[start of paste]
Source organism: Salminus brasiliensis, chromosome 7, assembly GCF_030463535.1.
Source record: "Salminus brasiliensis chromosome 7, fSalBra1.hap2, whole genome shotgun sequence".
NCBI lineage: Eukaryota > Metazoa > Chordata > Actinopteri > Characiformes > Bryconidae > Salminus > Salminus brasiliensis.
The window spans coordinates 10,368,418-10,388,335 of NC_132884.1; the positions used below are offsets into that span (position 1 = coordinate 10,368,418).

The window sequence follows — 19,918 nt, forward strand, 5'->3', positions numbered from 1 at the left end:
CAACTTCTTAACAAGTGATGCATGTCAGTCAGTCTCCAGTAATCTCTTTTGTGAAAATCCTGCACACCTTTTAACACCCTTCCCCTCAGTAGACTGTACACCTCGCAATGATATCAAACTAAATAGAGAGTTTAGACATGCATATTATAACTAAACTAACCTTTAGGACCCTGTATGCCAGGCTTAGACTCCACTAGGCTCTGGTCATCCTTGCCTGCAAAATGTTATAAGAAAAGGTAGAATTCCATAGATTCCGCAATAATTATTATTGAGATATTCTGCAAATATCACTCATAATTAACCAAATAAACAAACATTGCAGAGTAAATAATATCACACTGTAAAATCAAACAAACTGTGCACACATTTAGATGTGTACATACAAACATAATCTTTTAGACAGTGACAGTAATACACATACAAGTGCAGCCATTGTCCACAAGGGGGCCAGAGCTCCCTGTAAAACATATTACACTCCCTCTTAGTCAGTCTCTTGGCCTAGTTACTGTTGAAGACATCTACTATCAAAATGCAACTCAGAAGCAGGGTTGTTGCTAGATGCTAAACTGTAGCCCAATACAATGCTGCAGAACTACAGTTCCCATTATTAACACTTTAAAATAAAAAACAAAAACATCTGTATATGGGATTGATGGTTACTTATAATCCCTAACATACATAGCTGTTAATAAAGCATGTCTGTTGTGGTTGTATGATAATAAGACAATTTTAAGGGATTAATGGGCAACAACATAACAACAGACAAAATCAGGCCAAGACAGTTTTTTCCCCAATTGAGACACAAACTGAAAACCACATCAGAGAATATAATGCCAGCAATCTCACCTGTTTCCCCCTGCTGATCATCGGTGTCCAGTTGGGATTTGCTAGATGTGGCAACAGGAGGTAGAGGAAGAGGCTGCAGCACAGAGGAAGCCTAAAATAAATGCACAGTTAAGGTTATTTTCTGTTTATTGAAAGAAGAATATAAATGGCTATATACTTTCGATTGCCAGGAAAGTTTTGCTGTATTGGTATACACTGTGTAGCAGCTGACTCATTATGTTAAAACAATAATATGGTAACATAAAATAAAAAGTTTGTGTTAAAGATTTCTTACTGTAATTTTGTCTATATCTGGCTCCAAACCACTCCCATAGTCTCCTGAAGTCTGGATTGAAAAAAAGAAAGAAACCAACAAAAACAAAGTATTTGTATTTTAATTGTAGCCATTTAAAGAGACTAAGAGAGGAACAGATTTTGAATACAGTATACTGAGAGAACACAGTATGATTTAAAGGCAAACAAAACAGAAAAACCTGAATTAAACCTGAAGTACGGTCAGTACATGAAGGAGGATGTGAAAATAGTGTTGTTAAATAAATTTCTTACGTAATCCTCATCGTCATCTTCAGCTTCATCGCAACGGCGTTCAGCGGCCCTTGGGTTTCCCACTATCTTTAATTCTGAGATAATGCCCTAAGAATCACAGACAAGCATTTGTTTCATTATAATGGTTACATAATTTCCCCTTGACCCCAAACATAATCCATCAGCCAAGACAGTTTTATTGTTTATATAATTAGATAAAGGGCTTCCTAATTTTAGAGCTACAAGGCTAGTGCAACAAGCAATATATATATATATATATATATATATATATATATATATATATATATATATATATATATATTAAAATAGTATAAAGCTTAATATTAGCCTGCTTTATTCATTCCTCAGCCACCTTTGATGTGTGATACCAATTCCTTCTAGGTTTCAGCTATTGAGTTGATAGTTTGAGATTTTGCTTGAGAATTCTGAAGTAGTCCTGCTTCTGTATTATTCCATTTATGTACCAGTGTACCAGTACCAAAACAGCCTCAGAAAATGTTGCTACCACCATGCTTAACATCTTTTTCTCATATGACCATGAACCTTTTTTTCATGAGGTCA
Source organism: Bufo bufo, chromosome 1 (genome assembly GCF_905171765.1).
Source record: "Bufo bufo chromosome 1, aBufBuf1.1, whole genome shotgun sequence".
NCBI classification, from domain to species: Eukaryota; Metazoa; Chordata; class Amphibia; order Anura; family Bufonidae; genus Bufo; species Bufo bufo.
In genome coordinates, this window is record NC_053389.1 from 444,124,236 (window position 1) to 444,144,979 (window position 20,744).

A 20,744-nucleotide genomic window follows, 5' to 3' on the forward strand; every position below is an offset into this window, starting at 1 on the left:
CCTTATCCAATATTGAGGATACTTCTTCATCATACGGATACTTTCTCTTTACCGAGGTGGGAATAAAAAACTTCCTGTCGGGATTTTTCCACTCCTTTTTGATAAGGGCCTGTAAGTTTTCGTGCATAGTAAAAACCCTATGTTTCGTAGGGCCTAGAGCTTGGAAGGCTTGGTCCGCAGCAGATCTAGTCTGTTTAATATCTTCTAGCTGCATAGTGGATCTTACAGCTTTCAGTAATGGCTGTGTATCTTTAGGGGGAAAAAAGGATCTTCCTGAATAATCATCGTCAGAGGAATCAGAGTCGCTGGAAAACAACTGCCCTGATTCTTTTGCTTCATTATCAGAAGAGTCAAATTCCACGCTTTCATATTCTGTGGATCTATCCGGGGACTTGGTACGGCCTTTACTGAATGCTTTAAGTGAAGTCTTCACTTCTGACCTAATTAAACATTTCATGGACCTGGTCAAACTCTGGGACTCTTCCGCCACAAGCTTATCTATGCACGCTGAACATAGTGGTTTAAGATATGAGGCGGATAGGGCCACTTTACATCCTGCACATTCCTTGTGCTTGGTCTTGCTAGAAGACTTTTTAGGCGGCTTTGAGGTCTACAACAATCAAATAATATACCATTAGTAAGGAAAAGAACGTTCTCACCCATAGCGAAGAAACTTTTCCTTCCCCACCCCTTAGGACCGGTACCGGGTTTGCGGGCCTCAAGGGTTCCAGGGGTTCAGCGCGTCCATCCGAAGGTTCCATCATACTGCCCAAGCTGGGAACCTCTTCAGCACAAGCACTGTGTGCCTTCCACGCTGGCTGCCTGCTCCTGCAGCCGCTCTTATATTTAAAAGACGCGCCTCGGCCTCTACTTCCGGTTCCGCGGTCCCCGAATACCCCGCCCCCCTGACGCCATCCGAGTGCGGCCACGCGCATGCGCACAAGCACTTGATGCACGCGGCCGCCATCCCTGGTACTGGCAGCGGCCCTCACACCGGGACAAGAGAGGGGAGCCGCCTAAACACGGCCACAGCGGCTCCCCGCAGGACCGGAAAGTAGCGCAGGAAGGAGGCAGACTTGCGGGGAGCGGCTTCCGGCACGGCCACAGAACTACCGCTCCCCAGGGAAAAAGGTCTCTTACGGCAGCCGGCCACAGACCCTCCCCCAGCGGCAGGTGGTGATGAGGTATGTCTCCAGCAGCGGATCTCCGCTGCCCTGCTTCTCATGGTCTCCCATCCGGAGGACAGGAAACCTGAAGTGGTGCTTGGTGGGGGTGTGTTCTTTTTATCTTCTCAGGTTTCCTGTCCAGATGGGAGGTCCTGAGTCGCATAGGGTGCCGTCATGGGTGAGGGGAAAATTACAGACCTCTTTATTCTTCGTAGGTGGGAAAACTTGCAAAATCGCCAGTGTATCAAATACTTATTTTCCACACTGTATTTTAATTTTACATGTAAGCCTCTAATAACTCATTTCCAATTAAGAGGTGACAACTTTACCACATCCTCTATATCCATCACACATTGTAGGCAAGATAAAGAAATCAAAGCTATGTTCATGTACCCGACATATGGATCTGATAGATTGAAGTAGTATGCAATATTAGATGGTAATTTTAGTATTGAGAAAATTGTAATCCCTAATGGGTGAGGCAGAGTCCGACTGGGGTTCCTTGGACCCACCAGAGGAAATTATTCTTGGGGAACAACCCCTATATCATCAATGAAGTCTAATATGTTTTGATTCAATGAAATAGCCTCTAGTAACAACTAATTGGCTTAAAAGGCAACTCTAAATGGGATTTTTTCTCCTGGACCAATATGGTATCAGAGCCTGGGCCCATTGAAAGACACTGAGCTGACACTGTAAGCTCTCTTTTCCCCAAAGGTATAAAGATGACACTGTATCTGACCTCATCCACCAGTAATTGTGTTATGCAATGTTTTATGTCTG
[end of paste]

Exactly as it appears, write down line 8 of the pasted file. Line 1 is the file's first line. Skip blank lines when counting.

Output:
Source record: "Bufo bufo chromosome 1, aBufBuf1.1, whole genome shotgun sequence".